I don’t regularly seek out ways to intentionally embarrass myself in a public forum. Nevertheless, I find myself four weeks into an improv class, facing the final “big event” this week: a show…in front of a large group of strangers…that will be watching me act ridiculous. And I did this to better myself professionally?
Let me clarify: I’m a huge fan of comedy and of improv, but I’m not the type to act silly in front of a crowd. Nor do I love public speaking, for that matter. My “stage” tendencies (if I have any) fall more in line with the Girl Scouts: “be prepared.” I’m a thinker. I plan. I like to analyze situations before jumping in.
It’s exactly why I wanted to do something that pushed me out of my comfort zone. The most memorable and meaningful experiences often happen when you kick yourself off the ledge. Or, as one of my favorite female comedians, Tina Fey, said, “You can’t be that kid standing at the top of the waterslide, overthinking it. You have to go down the chute.”
Here are a few things I’ve taken away from my improv class, which I think can also make you a stronger PR professional:
- Bring a brick, not a cathedral. I can’t take credit for this line; our instructors repeat it every class. But I love the meaning, perhaps because it applies so well to PR. For a scene to work, you can’t be stuck to your own agenda. You have to listen to what others are saying, react and build on it.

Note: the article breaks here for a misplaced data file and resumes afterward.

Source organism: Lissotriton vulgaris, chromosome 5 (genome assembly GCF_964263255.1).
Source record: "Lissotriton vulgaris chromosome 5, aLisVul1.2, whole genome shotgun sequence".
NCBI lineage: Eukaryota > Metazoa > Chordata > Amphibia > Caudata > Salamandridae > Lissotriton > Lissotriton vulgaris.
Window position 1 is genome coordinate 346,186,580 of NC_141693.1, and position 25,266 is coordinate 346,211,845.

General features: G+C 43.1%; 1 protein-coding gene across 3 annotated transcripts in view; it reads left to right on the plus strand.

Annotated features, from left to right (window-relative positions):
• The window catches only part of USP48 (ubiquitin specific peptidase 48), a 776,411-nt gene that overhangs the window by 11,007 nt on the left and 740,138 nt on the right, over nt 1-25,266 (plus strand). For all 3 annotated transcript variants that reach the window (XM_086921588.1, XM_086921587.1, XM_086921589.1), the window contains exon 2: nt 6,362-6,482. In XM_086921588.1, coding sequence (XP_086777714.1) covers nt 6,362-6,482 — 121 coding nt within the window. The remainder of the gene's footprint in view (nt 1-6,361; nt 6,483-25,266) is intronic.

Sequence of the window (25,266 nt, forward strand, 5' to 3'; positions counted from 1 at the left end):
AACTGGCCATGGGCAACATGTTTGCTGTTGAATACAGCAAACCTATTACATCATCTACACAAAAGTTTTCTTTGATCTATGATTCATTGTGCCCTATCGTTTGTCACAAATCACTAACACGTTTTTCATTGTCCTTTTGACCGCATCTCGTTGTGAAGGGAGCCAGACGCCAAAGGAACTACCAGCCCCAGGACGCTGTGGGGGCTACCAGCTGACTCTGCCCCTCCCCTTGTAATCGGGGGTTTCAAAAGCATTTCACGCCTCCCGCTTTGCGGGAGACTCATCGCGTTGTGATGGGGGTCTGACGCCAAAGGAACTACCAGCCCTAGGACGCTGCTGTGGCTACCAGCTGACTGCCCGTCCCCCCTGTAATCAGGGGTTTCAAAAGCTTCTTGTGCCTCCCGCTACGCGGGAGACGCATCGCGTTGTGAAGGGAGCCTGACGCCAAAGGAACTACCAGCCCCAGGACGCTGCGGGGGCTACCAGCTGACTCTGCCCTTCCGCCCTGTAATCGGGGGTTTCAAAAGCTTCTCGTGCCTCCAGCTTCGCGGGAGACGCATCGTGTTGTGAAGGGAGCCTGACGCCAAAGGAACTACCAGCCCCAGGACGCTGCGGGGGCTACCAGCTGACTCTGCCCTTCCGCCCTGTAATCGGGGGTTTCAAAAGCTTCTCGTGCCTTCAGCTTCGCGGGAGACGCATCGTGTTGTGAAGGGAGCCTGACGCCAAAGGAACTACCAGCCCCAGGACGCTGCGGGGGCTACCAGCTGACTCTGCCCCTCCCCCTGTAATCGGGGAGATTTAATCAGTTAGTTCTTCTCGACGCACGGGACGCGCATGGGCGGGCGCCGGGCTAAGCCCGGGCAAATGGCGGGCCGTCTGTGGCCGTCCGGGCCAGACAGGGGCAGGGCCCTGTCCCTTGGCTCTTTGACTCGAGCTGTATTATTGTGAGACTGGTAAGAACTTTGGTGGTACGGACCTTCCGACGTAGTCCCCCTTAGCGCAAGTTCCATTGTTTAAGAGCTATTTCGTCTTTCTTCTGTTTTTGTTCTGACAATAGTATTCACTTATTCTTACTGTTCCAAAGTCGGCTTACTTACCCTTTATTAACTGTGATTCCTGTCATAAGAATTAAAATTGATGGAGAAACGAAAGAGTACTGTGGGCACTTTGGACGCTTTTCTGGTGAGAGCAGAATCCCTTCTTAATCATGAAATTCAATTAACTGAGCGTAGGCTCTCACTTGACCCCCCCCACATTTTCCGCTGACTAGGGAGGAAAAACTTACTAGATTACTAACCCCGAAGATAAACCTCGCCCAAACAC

- Don’t try to be perfect. Perfection can waste a lot of energy and get you nowhere. The fun part of improv is that it forces you to make quick assumptions and work with wherever your scene partners take it next. Sometimes it’s hilarious and other times it’s a dud, but you can’t just sit there thinking. Good PR professionals must take risks and, more importantly, help others understand the potential pay-offs of taking risks. If you spend too much time dwelling on the perfect message or crafting a perfect document, your competitors and the media will pass you by. There’s a great post I came across recently on HBR’s Blog Network by Ron Ashkenas that talks about the problem with perfection in business.
- Validate, don’t negate. Good improvisers work with what’s thrown their way; they don’t drastically change direction or negate what is said. They listen and observe the subtleties of their scene partners to keep the evolving scene on track. This is also a skill of great PR advisors. They are great influencers not because they say “yes” to everyone, but because they are extraordinarily good listeners and observers. They can get people talking and effectively propose alternative solutions by asking smart questions or making keen observations.
Finally, I’d add that it helps not to take yourself too seriously. There is no way you can in improv. The class has been a fun and rewarding experience, and has reminded me that we all need to exercise our goofy side on a regular basis. If you’re in St. Louis or L.A., I’d encourage you to check out the Improv Trick (I have no affiliation, other than embarrassing myself there for the remainder of this week).
What are you doing to push yourself beyond your comfort zone?
Photo by Bill Streeter / Lo-Fi Saint Louis
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